Researchers collaborating on a fiscal and monetary history of Colombia gathered to review and discuss work in progress at a workshop in Bogotá on November 18, 2016. The session was hosted by The session Banco de la República (Central Bank of Colombia) and Universidad de los Andes. University professors and former and current researchers from the Central Bank and policy makers discussed the paper written by David Perez-Reyna and Daniel Osorio-Rodríguez.
Hernando Vargas, deputy governor of the Central Bank of Colombia, opened the workshop focusing on the central bank’s role in shaping monetary policy in Colombia, especially after 1991, when a new constitution established its independence. After an introduction of the project by Juan Pablo Nicolini, co-director of this historical research project, Perez-Reyna presented the work for Colombia.
He divided the fiscal and monetary history of Colombia into three periods, based on the main source that the Colombian government used to finance its fiscal deficit. He threaded the discussion of the three periods by analyzing why Colombia appears to be an exception relative to other Latin American countries with regard to gains from macroeconomic volatility in light of moderate growth equal to its neighbors. A main conjecture in this history is that Colombia managed to counteract poor policies through fiscal repression, especially through tightening reserve requirements.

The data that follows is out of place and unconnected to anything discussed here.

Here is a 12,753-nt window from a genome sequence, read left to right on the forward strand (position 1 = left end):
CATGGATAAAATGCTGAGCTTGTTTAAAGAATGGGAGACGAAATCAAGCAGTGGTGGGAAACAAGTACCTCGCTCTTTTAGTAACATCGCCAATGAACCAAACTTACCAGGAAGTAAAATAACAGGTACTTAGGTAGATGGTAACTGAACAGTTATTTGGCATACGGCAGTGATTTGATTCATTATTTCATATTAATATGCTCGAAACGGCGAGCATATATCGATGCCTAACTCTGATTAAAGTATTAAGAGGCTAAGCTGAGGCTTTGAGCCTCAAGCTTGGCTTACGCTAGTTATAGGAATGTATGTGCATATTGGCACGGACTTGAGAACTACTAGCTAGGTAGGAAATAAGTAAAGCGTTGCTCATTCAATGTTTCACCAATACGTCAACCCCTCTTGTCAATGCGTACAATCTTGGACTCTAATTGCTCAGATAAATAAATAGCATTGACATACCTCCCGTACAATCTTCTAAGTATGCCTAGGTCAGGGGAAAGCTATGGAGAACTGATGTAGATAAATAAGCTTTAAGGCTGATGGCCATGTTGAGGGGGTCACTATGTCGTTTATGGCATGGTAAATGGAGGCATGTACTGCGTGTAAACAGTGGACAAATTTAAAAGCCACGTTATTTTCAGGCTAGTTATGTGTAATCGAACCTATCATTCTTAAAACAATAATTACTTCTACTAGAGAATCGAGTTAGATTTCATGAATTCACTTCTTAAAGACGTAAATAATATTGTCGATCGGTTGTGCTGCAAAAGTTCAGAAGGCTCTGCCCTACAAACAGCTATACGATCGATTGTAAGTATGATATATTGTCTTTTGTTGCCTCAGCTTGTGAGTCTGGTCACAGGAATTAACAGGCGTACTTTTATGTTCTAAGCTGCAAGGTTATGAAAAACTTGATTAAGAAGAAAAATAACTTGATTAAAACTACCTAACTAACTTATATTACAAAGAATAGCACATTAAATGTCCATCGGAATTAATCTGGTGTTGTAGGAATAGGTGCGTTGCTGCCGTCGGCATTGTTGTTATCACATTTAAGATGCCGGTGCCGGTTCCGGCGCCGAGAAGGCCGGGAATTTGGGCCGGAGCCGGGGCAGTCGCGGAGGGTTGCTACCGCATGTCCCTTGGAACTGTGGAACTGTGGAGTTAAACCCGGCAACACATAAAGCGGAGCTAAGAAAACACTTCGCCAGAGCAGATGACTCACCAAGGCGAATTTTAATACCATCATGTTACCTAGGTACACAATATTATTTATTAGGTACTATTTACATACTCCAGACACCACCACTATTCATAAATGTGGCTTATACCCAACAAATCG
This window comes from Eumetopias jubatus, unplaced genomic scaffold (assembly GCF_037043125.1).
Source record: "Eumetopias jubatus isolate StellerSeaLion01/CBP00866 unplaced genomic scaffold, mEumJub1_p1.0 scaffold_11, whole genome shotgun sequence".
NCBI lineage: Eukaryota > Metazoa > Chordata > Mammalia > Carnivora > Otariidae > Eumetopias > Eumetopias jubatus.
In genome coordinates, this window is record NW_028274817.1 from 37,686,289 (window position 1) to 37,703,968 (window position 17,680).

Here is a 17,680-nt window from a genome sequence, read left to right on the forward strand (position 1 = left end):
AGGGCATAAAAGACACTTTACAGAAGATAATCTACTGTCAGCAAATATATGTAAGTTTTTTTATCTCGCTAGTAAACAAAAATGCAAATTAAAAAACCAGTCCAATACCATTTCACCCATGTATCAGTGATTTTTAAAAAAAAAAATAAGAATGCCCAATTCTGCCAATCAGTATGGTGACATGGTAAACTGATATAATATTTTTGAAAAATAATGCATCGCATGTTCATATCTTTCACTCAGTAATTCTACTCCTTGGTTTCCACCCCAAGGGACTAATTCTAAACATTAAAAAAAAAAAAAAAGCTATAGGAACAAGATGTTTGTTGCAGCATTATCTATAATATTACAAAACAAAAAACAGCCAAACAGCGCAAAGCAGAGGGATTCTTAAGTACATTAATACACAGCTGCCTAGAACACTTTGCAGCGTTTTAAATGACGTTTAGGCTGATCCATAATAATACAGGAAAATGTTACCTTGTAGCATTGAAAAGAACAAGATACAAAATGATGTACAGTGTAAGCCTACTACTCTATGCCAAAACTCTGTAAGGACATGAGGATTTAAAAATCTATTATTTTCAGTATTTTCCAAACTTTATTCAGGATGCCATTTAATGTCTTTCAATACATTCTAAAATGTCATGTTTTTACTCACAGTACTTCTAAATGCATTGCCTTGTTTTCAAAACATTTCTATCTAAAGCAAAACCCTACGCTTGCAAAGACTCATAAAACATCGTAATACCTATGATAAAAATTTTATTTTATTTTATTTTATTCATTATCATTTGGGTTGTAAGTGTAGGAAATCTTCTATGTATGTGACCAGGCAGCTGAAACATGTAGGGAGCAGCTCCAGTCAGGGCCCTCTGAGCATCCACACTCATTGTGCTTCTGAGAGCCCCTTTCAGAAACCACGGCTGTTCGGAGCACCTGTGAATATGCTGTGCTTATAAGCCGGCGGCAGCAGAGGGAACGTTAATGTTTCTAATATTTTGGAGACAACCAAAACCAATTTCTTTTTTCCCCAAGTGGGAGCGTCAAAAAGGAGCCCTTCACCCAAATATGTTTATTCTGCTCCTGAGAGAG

After the presentation Perez-Reyna chaired two panel sessions where university professors, researchers from the Central Bank and former policy makers commented on the paper. Although the conjecture mentioned in the paper is supported by data, there was an emphasis on considering alternative hypotheses that might explain the exceptionalism of Colombia.
For instance Miguel Urrutia, former governor of the Central Bank of Colombia, mentioned that Colombia had an episode of hyperinflation during the early 1900’s. The impact of this episode was so substantial that Colombian policy makers developed a fear for inflation. Regardless of how poor monetary and fiscal policies were, inflation was not allowed to go beyond 30%.
Another hypothesis was that Colombia was lucky: in the late 1970’s the price of coffee increased by almost 600%, at a time when the share of coffee exports was close to 60%. This surge helped Colombia avoid very high levels of foreign debt, and therefore in the early 1980’s Colombia didn’t experience an economic crisis as extreme as other Latin American countries.
Timothy Kehoe concluded the workshop by discussing these hypotheses. He emphasized that there might be more than one possible explanation for the economic performance of Colombia. However, it would be useful to be able to pinpoint the major factor. Financial repression seems to be a good candidate.